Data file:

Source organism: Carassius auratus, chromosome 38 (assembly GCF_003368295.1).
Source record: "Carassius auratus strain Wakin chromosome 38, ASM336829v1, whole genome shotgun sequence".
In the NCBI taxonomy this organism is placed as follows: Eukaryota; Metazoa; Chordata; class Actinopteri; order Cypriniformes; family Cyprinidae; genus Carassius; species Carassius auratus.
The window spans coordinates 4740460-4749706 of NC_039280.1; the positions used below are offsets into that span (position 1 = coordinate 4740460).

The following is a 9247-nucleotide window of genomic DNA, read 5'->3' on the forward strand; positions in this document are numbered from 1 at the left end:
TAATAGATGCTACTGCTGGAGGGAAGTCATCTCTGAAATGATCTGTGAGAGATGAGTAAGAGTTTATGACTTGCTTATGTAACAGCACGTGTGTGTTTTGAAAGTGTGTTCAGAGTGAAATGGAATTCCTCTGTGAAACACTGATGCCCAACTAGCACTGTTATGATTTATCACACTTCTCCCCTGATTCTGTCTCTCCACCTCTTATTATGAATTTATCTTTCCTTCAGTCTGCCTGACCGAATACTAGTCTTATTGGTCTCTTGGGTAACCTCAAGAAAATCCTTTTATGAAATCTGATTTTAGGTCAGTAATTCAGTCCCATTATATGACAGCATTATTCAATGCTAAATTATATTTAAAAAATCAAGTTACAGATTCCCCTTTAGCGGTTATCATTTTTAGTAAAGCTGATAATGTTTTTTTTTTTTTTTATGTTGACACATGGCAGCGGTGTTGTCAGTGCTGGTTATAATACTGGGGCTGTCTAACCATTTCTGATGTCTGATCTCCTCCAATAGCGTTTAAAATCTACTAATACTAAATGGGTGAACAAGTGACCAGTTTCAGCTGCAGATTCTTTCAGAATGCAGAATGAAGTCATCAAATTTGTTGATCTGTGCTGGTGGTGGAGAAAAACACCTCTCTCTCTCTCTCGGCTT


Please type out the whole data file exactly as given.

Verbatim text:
Source organism: Carassius auratus, chromosome 38 (assembly GCF_003368295.1).
Source record: "Carassius auratus strain Wakin chromosome 38, ASM336829v1, whole genome shotgun sequence".
In the NCBI taxonomy this organism is placed as follows: Eukaryota; Metazoa; Chordata; class Actinopteri; order Cypriniformes; family Cyprinidae; genus Carassius; species Carassius auratus.
The window spans coordinates 4740460-4749706 of NC_039280.1; the positions used below are offsets into that span (position 1 = coordinate 4740460).

The following is a 9247-nucleotide window of genomic DNA, read 5'->3' on the forward strand; positions in this document are numbered from 1 at the left end:
TAATAGATGCTACTGCTGGAGGGAAGTCATCTCTGAAATGATCTGTGAGAGATGAGTAAGAGTTTATGACTTGCTTATGTAACAGCACGTGTGTGTTTTGAAAGTGTGTTCAGAGTGAAATGGAATTCCTCTGTGAAACACTGATGCCCAACTAGCACTGTTATGATTTATCACACTTCTCCCCTGATTCTGTCTCTCCACCTCTTATTATGAATTTATCTTTCCTTCAGTCTGCCTGACCGAATACTAGTCTTATTGGTCTCTTGGGTAACCTCAAGAAAATCCTTTTATGAAATCTGATTTTAGGTCAGTAATTCAGTCCCATTATATGACAGCATTATTCAATGCTAAATTATATTTAAAAAATCAAGTTACAGATTCCCCTTTAGCGGTTATCATTTTTAGTAAAGCTGATAATGTTTTTTTTTTTTTTTATGTTGACACATGGCAGCGGTGTTGTCAGTGCTGGTTATAATACTGGGGCTGTCTAACCATTTCTGATGTCTGATCTCCTCCAATAGCGTTTAAAATCTACTAATACTAAATGGGTGAACAAGTGACCAGTTTCAGCTGCAGATTCTTTCAGAATGCAGAATGAAGTCATCAAATTTGTTGATCTGTGCTGGTGGTGGAGAAAAACACCTCTCTCTCTCTCTCGGCTT